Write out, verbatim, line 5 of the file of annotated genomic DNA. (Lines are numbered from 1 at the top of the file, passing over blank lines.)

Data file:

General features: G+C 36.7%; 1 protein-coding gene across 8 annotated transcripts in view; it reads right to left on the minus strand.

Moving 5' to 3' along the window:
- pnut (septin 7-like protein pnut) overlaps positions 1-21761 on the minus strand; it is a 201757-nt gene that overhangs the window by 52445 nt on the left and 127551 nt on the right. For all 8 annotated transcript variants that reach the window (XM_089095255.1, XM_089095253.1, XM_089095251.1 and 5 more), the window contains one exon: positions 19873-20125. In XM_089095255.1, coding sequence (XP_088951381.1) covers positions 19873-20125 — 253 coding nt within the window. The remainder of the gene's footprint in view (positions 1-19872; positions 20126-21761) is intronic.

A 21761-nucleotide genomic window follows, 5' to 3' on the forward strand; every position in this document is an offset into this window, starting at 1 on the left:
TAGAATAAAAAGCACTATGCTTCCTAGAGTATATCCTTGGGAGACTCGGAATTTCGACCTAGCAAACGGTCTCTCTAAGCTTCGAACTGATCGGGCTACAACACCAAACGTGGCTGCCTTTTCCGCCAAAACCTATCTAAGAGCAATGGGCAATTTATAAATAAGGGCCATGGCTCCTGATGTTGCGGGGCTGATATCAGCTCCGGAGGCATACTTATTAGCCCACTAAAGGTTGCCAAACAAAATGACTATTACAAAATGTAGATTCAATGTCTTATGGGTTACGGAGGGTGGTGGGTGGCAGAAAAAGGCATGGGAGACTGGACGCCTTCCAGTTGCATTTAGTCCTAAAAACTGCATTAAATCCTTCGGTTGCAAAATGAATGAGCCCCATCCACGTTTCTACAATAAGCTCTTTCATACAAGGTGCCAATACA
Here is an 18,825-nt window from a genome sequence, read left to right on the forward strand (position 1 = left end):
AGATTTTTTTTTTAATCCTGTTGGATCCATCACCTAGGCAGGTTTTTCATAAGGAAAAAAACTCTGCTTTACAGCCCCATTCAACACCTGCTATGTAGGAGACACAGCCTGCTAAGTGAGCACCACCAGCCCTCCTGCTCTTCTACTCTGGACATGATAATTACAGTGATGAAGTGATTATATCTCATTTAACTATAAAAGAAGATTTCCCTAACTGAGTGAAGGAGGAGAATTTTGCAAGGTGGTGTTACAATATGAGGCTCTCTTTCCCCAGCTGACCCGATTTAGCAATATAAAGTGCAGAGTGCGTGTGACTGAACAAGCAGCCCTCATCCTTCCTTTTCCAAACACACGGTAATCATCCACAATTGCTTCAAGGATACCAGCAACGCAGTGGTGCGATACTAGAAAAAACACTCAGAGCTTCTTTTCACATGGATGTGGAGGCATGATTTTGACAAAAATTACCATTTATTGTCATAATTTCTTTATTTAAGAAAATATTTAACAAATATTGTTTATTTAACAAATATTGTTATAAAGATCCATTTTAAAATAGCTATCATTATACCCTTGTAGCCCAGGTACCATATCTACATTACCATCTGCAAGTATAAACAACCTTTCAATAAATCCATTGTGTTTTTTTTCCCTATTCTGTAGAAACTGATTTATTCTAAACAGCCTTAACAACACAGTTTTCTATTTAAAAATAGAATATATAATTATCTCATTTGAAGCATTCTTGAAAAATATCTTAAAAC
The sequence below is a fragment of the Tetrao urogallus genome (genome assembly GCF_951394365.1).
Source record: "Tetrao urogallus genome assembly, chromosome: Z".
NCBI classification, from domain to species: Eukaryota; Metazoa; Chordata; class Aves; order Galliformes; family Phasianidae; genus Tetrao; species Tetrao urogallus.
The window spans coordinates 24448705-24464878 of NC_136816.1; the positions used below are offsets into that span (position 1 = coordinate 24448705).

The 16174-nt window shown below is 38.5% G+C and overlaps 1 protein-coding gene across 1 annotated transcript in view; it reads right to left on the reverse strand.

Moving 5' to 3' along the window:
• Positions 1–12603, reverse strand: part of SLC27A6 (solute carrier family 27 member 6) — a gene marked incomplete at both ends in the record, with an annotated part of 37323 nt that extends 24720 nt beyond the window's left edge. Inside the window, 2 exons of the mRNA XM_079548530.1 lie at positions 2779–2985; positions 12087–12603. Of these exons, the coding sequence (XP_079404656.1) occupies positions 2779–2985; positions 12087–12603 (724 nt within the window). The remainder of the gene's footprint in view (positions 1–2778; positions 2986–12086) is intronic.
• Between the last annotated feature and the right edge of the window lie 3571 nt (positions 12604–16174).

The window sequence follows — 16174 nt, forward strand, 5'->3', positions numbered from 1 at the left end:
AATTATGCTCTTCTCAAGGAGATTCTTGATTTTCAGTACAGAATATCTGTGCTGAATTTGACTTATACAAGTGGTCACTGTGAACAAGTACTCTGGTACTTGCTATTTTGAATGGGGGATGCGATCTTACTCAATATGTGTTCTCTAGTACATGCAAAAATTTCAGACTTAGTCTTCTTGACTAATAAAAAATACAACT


TAGAATAAAAAGCACTATGCTTCCTAGAGTATATCCTTGGGAGACTCGGAATTTCGACCTAGCAAACGGTCTCTCTAAGCTTCGAACTGATCGGGCTACAACACCAAACGTGGCTGCCTTTTCCGCCAAAACCTATCTAAGAGCAATGGGCAATTTATAAATAAGGGCCATGGCTCCTGATGTTGCGGGGCTGATATCAGCTCCGGAGGCATACTTATTAGCCCACTAAAGGTTGCCAAACAAAATGACTATTACAAAATGTAGATTCAATGTCTTATGGGTTACGGAGGGTGGTGGGTGGCAGAAAAAGGCATGGGAGACTGGACGCCTTCCAGTTGCATTTAGTCCTAAAAACTGCATTAAATCCTTCGGTTGCAAAATGAATGAGCCCCATCCACGTTTCTACAATAAGCTCTTTCATACAAGGTGCCAATACA